Pistol Phylogeny Part 2 – Unlocked

The simplicity of unlocked systems tends to be both their greatest strength and weakness.  While the mechanisms can be comparatively easy to design and manufacture (and therefore often have a lower price tag), they are also limited in the potency of caliber they can accept – the more powerful the round, the more mass and heavier springs are necessary to slow the opening of the breech until pressures have dropped to a safe level.  With the notable exception of the Hi-Point line of pistols, few successful unlocked systems have been achieved in a traditional handgun format with rounds of much more power than .380.  On the other end of the scale, unlocked guns firing low pressure cartridges, .22lr being a very common option, often struggle to operate consistently, and usually prefer higher power and better quality controlled ammunition.

Just as these systems are the simplest in terms of mechanical function, they also employ a smaller number of distinct action types… two to be specific.

Blow-Forward

Blow forward actions are by far the rarer and less straight forward of the two.  In these actions, the breechface is generally a surface affixed to the frame, and it receives the brunt of the recoil force with no additional mitigation.  The functions of the action are instead driven by the bullet as it engages the rifling and attempts to pull the barrel forward with it.  Once the forward momentum from the drag of the bullet overcomes the inertial mass of the barrel and the force of the recoil spring, the barrel is pulled forward as the action of the gun opens in order to cycle the next round.  With its forward energy expended, the barrel is then returned rearward by the recoil spring, chambering a new round in the process.

Only a few handguns were ever designed with this unconventional action, the most common being the Schwarzlose 1908/09 (also sold under the Warner name).  This is likely due to some unfortunate and inherent drawbacks of the system (as reported by those lucky enough to own them, which is sadly not the author to date).  Working the action requires pulling the barrel forward in a less natural motion that can potentially leave the off hand in front of the freshly loaded barrel.  Recoil is also reportedly more severe than would be expected due to the initial recoil impulse having no rearward travelling mass to mitigate it… and then being compounded by the barrel mass being driven back sharply in a secondary impact.

Nevertheless, they remain an intriguing and unique design.

Blow-Back

Blow back firearms really need no further introduction.  Their function is simply the opposite of blow forward, with the recoil energy overcoming the reciprocating mass and spring(s) to drive the breech rearward, extracting and ejecting the case.  This is be followed by the spring(s) returning the breechface (in the form of a slide or bolt typically) back forward, loading another round, and closing into battery.  These guns make up nearly all of the unlocked arms designs, and whereas they are now primarily relegated to use in .22lr and Hi Point pistols, simple blow back pistols were particularly common in small centerfire cartridges at the dawn of the 20th Century.  One such very popular such design was the Colt 1903 Pocket Hammerless, shown here; while it bears little similarity to a later more famous Colt of a designation some 8 numbers higher, it is clearly designed with the same styling and ergonomics in mind.  The author’s example has been refinished somewhat indelicately, but still exemplifies the mechanism well.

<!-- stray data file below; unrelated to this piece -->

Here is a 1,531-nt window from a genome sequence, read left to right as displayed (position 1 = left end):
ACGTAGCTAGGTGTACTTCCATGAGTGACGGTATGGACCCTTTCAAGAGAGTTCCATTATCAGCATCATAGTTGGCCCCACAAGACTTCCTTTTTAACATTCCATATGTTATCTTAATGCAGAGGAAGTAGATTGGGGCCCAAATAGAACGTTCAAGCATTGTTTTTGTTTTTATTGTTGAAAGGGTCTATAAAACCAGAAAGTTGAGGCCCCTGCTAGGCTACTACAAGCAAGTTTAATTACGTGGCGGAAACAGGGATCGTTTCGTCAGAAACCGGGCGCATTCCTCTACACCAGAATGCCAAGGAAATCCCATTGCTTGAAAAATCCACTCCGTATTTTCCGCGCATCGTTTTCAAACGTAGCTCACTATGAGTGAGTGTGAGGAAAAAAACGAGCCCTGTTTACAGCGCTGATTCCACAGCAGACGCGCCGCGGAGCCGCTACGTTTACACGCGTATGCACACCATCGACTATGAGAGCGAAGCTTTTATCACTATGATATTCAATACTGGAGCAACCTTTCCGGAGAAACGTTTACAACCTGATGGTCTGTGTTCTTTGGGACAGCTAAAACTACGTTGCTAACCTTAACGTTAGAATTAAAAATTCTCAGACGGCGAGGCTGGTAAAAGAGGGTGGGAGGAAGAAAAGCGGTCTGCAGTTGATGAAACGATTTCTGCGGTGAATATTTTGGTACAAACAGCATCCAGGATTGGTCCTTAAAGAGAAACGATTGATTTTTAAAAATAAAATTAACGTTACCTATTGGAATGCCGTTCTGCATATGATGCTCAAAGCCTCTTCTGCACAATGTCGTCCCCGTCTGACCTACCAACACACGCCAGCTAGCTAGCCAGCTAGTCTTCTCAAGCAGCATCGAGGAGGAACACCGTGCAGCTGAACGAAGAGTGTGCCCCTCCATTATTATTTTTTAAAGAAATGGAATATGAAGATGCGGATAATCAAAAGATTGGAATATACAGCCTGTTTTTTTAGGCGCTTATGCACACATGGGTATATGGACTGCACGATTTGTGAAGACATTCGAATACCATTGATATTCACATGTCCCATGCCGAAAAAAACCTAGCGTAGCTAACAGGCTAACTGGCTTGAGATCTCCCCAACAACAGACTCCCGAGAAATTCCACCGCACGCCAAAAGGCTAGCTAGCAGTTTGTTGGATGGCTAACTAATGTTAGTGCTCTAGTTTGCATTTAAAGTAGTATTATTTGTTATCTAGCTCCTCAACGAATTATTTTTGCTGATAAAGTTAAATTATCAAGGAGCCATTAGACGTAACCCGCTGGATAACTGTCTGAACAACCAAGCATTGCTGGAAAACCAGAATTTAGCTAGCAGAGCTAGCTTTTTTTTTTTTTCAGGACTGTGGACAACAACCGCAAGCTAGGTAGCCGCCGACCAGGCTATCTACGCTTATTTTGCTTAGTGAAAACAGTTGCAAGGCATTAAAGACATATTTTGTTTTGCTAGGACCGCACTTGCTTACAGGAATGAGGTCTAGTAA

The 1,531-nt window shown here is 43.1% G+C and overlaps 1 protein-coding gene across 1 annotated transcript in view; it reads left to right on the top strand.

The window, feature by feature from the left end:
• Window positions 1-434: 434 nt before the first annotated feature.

Blow-Back (with Gas Venting)

While most blow back guns solve the problem of slowing the opening of the breech until pressures drop to safe levels by increasing the inertial mass of the slide and resistance of the spring, there is another method made available by attacking the problem from the other way around.  The HK VP-70 bears a noteworthy place in history as the first production handgun to use a polymer frame, but this presented many challenges as well.  The gun was chambered in 9mm which is generally too spicy for most blow back handguns, and the author suspects the polymers of the 1960s and 70s probably weren’t up to the task of absorbing nearly so much recoil energy as they are required to today.  So, if you don’t want to increase the weight of the gun to counter the pressure of the cartridge, why not reduce the pressure instead.  Indeed, this is why most blow back pistols are chambered for .380 or smaller, but to use off the shelf 9mm ammo, another way of reducing the pressure was needed.  This was achieved by simply cutting the rifling in the barrel so deep that the bullet itself would not filly fill the rifling grooves.  The remaining gap allowed gas pressure to vent around the bullet even as it was traveling down the barrel so that the pressure was suitably diminished in time for the more rapid opening of the breech.  Whilst a clever and interesting solution to make a 9mm recoil like a .380, it did have the unfortunate side effect of similarly reducing the energy of the bullet down to that of a .380 as well.  Tradeoffs…

 

Pistol Phylogeny Part 3 – Delayed

Leave a Reply